It is no secret that Uber has faced a variety of unfortunate events over the past four years, but in recent days the ride-hailing company has managed to come out with a provisionary victory. With a mission statement of bringing transportation for everyone everywhere, Uber has expanded beyond ride-sharing into everything from food delivery to bikes. But over the last few years, the $70 billion company has had a reputation of breaking the rules and regulations in many cities and has had to publicly re-invent its image after some questionable decisions made by then CEO Travis Kalanick and various scandals that made international news, such as its sexist working culture. Now the new man in charge Dara Khosrowshahi has gone on a very public apology tour, which might have proven effective when looking at the battle Uber has had to fight in London.
Back in September of 2017 Uber lost its license to operate in London. Uber’s had a list of allegations that included data breaches, driver misconduct, amongst other misjudgments of how situations should be handled, all played a role in why the Transport of London disapproved of the ridesharing company. Uber’s hiring procedures as it pertains to vetting drivers and reporting of crimes, not to mention Uber’s blatant disregard for the required regulations of London, all played a significant role in the TfL’s concerns when it came to evaluating Uber’s place in its city. Is the ride-hailing service safe for the residents and visitors of London? How can it be regulated and how can the people of London be protected if Uber does not follow local regulations? Is Uber a rogue company?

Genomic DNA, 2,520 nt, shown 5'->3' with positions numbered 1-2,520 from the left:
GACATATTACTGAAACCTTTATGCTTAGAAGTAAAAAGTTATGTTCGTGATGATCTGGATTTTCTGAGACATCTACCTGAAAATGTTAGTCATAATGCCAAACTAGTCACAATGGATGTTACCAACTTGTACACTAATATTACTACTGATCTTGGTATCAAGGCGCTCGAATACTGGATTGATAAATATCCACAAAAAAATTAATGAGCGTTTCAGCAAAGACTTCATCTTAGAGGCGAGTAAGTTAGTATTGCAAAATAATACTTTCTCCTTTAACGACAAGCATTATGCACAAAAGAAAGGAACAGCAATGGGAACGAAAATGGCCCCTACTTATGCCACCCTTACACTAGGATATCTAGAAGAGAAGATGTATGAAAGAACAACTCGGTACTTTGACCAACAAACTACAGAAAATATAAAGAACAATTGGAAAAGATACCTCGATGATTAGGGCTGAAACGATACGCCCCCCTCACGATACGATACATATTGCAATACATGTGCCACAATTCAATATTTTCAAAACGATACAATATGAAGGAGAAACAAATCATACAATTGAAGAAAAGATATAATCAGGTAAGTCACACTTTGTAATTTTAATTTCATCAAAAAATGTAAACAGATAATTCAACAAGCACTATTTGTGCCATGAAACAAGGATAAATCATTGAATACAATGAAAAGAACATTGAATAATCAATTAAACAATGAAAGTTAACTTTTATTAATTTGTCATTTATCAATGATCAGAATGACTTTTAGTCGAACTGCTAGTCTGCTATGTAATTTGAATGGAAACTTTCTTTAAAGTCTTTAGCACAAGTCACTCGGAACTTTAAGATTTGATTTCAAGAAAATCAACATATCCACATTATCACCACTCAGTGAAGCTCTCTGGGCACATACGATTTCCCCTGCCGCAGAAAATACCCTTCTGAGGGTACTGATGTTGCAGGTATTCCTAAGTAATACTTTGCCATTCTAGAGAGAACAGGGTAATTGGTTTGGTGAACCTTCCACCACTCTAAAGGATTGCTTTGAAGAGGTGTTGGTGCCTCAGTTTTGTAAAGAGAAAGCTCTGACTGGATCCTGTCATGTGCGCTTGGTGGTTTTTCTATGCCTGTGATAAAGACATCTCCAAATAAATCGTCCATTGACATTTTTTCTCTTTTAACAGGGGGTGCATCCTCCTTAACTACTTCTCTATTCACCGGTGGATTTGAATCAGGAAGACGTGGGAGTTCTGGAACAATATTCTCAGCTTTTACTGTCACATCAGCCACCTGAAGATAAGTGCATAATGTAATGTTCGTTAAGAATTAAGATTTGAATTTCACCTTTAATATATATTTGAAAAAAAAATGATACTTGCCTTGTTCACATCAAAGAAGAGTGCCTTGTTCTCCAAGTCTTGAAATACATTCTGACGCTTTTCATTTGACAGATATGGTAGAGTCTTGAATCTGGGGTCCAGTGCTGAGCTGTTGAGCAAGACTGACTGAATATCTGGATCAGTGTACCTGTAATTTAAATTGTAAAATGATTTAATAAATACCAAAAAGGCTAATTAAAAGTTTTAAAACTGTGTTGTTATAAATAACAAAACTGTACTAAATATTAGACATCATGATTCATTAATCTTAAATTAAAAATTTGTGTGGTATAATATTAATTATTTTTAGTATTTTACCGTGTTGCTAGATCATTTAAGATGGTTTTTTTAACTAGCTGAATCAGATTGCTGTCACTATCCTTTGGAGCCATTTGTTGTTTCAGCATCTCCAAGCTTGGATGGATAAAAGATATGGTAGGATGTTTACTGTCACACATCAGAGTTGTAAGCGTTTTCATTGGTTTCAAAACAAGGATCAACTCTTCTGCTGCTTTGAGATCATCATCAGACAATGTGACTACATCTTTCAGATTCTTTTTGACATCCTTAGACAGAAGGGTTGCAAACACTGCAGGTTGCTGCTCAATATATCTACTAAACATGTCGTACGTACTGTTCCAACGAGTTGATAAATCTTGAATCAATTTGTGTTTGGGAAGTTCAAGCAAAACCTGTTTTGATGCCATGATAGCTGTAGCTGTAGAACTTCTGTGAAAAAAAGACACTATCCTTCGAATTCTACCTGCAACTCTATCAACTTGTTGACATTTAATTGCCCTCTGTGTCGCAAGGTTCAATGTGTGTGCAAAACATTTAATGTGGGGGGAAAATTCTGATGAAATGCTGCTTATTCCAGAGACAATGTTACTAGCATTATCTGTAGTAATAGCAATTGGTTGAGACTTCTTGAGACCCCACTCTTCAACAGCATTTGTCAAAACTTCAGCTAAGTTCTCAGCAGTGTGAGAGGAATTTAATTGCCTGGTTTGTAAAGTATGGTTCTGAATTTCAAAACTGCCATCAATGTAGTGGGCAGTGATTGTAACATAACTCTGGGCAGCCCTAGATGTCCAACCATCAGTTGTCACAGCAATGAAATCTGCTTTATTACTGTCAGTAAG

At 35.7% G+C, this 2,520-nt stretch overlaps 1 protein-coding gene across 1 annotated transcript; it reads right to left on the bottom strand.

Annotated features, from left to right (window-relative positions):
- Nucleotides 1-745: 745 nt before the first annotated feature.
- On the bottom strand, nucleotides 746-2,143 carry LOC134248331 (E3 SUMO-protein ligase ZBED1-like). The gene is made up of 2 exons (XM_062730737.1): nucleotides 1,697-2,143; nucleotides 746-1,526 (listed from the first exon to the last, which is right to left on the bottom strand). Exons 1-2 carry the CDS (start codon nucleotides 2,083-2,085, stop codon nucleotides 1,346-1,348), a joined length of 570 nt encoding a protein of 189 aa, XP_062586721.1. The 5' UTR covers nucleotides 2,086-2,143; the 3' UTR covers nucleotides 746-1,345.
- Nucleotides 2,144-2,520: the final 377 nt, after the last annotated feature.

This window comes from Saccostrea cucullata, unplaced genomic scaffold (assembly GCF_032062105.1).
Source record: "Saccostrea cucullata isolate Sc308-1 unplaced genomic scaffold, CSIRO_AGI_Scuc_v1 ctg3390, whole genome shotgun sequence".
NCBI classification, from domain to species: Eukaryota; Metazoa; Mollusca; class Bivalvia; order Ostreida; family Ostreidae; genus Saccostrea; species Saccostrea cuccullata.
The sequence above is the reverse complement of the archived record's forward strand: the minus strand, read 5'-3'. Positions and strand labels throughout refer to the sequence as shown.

Ultimately Transport of London decided to grant Uber London Limited a 15-month license due to their latest improvements and efforts to adhere to London’s regulations. It also fined the transportation company £425,000 in court charges, a small price to pay to operate throughout a hub such as London. Uber’s new leadership team, restructure of company policy and procedure, and rebranding lead by CEO Dara Khosrowshahi, has significantly impacted how not only the public views Uber but also at how city regulators view Uber. According to testimony given by UK general manager Tom Elvidge, in 2012 Uber London had a mere 300 drivers, in 2018 that number has grown to 48,000 registered drivers with just under 3.6 million riders. It seems with numbers growing like that; cities also benefit from having the service available in their towns, as long as it follows proper protocol for the safety of each city’s citizens.